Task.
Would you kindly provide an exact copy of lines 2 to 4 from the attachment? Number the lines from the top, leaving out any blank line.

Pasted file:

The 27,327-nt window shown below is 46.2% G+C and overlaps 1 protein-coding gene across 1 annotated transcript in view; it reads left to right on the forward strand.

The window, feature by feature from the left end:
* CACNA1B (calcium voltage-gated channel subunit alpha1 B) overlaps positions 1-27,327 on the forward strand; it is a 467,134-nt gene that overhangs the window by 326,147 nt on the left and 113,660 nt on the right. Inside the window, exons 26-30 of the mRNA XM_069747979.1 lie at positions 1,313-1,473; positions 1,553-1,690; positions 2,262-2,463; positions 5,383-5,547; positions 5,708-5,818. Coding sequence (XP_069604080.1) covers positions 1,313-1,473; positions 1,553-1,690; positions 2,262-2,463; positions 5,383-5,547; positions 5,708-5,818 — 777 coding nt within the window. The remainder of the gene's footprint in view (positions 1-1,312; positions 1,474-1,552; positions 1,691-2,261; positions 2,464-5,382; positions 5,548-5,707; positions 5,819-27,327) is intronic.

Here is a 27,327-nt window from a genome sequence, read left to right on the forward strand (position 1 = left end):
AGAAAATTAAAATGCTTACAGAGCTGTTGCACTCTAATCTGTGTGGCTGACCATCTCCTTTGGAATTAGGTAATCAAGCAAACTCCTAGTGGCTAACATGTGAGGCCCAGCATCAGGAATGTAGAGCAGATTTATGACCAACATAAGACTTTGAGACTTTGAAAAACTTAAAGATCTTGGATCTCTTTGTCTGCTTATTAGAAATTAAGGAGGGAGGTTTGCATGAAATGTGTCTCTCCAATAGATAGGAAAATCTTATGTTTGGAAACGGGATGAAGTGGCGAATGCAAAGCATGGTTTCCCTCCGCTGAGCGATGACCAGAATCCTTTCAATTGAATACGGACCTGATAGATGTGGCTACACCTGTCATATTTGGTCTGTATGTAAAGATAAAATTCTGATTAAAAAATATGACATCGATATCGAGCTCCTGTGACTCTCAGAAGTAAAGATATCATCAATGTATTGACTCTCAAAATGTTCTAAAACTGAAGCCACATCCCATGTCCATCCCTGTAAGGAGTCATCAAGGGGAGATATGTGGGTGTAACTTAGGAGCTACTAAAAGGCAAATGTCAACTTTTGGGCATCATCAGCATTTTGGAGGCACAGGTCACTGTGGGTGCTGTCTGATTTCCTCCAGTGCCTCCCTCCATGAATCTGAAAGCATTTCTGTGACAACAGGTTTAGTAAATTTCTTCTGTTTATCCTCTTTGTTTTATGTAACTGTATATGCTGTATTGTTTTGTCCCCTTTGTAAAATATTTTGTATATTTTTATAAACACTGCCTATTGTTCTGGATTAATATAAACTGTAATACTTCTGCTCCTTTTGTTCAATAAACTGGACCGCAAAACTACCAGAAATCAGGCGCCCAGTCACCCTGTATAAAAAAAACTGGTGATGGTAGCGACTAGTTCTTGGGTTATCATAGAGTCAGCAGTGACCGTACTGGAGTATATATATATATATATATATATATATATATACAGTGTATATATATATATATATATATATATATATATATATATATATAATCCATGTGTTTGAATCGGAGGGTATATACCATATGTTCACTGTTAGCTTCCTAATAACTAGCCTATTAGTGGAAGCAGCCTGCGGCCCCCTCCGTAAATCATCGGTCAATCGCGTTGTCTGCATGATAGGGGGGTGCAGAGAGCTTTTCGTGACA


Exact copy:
The window, feature by feature from the left end:
* CACNA1B (calcium voltage-gated channel subunit alpha1 B) overlaps positions 1-27,327 on the forward strand; it is a 467,134-nt gene that overhangs the window by 326,147 nt on the left and 113,660 nt on the right. Inside the window, exons 26-30 of the mRNA XM_069747979.1 lie at positions 1,313-1,473; positions 1,553-1,690; positions 2,262-2,463; positions 5,383-5,547; positions 5,708-5,818. Coding sequence (XP_069604080.1) covers positions 1,313-1,473; positions 1,553-1,690; positions 2,262-2,463; positions 5,383-5,547; positions 5,708-5,818 — 777 coding nt within the window. The remainder of the gene's footprint in view (positions 1-1,312; positions 1,474-1,552; positions 1,691-2,261; positions 2,464-5,382; positions 5,548-5,707; positions 5,819-27,327) is intronic.

Here is a 27,327-nt window from a genome sequence, read left to right on the forward strand (position 1 = left end):